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I'd like to increase the performance of a specific usage of list and map, where the number of items has a hard limit in the order of 100000. The STL default allocator obviously isn't the best choice in this situation, since cleaning up all the thousands of small objects takes a very long time (>10sec!). Not to mention all the other potential issues.

So obviously to improve this I can preallocate the correct amount of memory to contain all of the list/map nodes. So far I've been able to implement a working version of the default allocator (by deriving from std::allocator_traits), that uses alloc/free for each node. But I'm struggling to find out how to modify this to allow for the "stateful" use of, for example, my very simple stack:

using namespace std;
class MemPoolStack
{
public:
    size_t Size;
    size_t Mult;
    size_t Total;
    size_t Top;
    size_t Last;
    unique_ptr<byte[]> Data;
    unique_ptr<size_t[]> Nexts;

    MemPoolStack(size_t size, size_t mult) :
        Size(size),
        Mult(mult),
        Total(size * mult),
        Top(0),
        Last(0),
        Data(new byte[Total]),
        Nexts(new size_t[Size])
    {
    }
    size_t& Next(size_t i)
    {
        return *(Nexts.get() + i);
    }
    void* Pop()
    {
        byte* p = nullptr;
        if(Top<Size)
        {
            p = Data.get() + (Top * Mult);
            bool last = (Top==Last);
            size_t next = last ? Top+1 : Next(Top);
            if(last) Next(Top) = next;
            Top = next;
            if(Top>Last) Last=Top;
        }
        else
        {
            p = nullptr;
        }
        return p;
    }
    bool Push(void* p)
    {
        ptrdiff_t diff = (byte*)p - Data.get();
        size_t index = ((size_t)diff / Mult);
        if(diff>=0 && index<Size)
        {
            Next(index) = Top;
            Top = index;
            return true;
        }
        return false;
    }
};

template <class T> struct MemPool
{
    typedef T value_type;
    MemPool() throw() {}
    template <class U> MemPool (const MemPool<U>&) throw() {}
    template <class U> struct rebind { typedef MemPool<U> other; }; //off-topic: why doesn't allocator_traits define this?
    T* allocate (size_t n) 
    {
        return static_cast<T*>(malloc(n*sizeof(T))); 
    }
    void deallocate (T* p, size_t n) 
    { 
        free(p); 
    }
};

template <class T, class U>
bool operator== (const MemPool<T>&, const MemPool<U>&) throw()
{return true;}

template <class T, class U>
bool operator!= (const MemPool<T>&, const MemPool<U>&) throw()
{return false;}

And I'm instantiating my list and map like this:

list<TKey, MemPool<TKey>> Keys;
map<TKey, MapType, less<TKey>, MemPool<MapType>> Map;

The MemPoolStack itself isn't really the issue here, it probably has bugs but it's just for example purposes. The point is that the MemPoolStack class stores a unique_ptr to the preallocated memory, and some other member variables.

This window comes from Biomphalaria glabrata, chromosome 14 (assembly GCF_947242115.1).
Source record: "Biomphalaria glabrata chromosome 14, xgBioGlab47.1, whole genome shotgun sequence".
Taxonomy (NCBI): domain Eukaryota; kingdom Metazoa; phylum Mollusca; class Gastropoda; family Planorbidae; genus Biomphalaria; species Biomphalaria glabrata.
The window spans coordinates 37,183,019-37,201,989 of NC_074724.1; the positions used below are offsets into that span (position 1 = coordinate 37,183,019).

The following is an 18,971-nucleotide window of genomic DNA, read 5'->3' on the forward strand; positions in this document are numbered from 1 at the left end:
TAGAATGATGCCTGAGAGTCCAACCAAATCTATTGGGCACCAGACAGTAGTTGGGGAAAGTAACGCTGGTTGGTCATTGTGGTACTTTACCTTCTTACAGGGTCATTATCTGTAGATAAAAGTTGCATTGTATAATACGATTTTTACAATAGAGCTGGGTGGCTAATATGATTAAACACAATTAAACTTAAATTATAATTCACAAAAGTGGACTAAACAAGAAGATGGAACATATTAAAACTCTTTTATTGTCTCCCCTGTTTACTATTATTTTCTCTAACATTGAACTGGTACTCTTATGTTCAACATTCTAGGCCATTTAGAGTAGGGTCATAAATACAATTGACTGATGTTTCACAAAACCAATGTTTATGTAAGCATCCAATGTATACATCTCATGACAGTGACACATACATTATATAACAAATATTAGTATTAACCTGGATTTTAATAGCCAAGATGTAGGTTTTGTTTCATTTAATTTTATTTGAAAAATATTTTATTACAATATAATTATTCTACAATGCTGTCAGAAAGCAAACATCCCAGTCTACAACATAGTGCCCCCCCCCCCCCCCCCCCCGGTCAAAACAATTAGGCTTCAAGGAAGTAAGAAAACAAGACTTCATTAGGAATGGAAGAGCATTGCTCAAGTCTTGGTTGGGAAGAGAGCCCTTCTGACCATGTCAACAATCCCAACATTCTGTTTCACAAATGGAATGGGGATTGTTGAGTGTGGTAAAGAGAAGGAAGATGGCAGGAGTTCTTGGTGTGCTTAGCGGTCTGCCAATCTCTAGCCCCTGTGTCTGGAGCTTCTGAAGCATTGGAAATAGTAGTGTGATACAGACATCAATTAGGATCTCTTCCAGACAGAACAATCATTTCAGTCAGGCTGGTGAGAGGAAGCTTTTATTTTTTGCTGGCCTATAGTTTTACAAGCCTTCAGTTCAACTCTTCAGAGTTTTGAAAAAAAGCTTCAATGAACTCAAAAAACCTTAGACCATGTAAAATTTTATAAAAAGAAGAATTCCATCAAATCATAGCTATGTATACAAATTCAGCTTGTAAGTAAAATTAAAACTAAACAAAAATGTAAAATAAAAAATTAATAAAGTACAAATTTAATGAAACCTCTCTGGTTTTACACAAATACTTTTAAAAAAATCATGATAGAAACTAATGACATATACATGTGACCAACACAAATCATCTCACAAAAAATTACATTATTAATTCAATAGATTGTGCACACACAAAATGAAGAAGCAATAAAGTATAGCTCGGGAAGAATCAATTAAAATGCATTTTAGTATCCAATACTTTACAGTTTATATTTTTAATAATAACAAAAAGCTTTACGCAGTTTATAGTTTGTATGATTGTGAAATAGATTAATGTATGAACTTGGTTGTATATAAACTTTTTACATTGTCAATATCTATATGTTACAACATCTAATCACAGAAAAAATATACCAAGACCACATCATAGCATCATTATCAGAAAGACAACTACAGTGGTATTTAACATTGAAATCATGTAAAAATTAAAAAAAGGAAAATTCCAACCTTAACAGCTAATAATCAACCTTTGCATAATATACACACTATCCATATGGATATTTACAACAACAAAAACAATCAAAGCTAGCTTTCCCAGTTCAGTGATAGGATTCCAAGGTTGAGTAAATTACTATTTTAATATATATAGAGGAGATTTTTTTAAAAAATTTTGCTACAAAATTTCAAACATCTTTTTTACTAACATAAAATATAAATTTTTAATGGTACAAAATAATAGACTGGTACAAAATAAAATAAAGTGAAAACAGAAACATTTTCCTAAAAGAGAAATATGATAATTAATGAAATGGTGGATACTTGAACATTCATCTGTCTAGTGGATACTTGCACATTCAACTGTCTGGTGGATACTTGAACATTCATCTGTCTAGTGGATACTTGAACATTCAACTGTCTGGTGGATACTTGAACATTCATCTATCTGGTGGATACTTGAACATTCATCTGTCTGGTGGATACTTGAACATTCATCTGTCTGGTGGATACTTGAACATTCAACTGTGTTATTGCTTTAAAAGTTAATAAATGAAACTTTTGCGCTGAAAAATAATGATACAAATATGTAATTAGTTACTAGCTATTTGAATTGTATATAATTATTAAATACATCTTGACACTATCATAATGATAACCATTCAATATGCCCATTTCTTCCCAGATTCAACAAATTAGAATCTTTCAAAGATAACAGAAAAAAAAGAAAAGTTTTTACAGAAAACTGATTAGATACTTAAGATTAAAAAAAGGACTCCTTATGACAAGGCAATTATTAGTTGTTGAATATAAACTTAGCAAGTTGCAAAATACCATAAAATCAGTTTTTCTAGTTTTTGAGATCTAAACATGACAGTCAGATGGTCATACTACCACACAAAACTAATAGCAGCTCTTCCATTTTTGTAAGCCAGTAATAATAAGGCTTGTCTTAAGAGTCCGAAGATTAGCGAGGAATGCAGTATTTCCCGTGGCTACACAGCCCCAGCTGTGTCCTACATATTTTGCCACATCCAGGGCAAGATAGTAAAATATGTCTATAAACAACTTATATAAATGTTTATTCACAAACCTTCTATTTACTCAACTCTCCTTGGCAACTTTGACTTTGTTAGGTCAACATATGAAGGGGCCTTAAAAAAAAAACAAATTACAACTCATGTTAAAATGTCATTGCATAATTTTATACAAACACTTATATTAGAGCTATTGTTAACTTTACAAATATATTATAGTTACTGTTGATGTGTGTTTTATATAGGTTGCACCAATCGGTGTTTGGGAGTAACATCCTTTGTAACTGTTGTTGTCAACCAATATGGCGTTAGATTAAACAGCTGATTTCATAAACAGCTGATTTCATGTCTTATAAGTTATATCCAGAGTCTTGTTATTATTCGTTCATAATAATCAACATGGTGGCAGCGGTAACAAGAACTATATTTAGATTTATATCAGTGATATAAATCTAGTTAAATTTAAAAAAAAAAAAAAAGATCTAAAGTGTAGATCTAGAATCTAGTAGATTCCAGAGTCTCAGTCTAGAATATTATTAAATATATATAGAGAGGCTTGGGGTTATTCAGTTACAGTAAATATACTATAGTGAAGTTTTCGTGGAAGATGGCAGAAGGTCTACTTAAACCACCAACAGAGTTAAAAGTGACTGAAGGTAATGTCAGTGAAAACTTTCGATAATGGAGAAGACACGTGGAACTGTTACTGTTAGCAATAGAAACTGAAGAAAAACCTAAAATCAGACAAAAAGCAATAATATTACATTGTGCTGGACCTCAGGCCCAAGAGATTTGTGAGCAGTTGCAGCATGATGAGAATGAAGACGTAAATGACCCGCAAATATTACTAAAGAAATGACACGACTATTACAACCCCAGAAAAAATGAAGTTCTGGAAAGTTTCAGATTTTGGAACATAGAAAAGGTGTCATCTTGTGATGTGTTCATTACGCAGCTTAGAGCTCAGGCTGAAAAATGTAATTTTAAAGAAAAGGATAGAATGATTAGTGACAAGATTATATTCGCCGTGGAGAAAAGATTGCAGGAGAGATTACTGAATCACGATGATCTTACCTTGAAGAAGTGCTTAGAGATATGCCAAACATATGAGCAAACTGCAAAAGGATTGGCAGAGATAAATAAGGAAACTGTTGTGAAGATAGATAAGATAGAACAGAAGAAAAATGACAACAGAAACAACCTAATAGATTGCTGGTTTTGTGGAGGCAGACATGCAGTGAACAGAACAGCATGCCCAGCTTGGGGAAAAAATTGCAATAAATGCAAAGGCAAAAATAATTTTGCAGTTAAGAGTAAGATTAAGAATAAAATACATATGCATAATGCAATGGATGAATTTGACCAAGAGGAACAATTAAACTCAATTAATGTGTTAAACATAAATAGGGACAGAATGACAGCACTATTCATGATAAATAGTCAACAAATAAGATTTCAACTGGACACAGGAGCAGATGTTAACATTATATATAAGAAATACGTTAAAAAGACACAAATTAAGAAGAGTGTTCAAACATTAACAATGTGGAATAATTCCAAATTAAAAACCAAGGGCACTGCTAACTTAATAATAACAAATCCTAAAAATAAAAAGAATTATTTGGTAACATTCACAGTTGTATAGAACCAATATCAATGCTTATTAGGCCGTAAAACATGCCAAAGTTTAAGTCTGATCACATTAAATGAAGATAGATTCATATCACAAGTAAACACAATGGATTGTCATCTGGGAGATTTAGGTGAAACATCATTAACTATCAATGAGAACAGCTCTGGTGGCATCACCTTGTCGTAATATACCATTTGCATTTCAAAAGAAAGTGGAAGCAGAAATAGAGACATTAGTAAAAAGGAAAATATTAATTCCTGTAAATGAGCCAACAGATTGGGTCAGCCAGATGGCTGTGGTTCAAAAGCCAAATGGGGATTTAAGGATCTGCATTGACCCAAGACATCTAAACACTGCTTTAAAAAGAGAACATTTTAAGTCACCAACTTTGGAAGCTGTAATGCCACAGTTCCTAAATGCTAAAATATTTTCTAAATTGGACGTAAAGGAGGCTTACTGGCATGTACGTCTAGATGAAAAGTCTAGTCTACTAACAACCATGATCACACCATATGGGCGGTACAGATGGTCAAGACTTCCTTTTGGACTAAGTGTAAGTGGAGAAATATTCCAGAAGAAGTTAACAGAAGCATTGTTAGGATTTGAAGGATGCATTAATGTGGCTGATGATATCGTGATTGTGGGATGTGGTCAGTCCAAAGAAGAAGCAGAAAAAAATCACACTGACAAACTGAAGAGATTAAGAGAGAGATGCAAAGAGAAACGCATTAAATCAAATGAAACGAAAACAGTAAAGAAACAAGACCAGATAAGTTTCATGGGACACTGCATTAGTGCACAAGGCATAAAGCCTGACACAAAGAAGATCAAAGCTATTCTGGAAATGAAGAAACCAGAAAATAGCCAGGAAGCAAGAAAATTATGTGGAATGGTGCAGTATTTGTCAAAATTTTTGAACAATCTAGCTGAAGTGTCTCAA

The problem there is that I need to have some reference to my MemPoolStack in the MemPool class, so that all the different ways that a Visual C++11 map or list can construct my allocator all end up with one MemPoolStack instance per list or map. Then I could use MemPoolStack::Pop() in MemPool::allocate(), and MemPoolStack::Push() in MemPool::deallocate().

I also need a way to initially construct my allocator, specifying the size. I tried putting a shared_ptr<MemPoolStack> in MemPool but it ended up getting lost when the list decided to call the allocator's default constructor...

I'm also open to throwing away all of this code for a good alternative solution to the original problem.

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1  
possible duplicate of Looking for C++ STL-like vector class but using stack storage –  Mgetz Dec 18 '13 at 13:23
    
You don't need the stack. If you are good with a single block of stack memory, then you are good with a single block of heap. –  David Heffernan Dec 18 '13 at 13:24
2  
STL allocators are stateless. All instances of any given allocator type must be equivalent to all other instances of that type. Sorry, that's the law of the land. –  n.m. Dec 18 '13 at 13:31
    
If you want stateful allocators, try Boost collections, I hear they explicitly support them. –  n.m. Dec 18 '13 at 13:33
5  
"Custom allocators may contain state. Each container or another allocator-aware object stores an instance of the supplied allocator and controls allocator replacement through std::allocator_traits. (since C++11)" (from the reference) –  dexy Dec 18 '13 at 13:39

2 Answers 2

up vote 3 down vote accepted

Since you want a single underlying pool, and allocators can be copied and re-bound, you can't store your state directly in the allocator.

What you can do is store a pointer (or a shared_ptr) to your state, such that copies of your allocator shallow-copy the pointer, referring to the same underlying pool.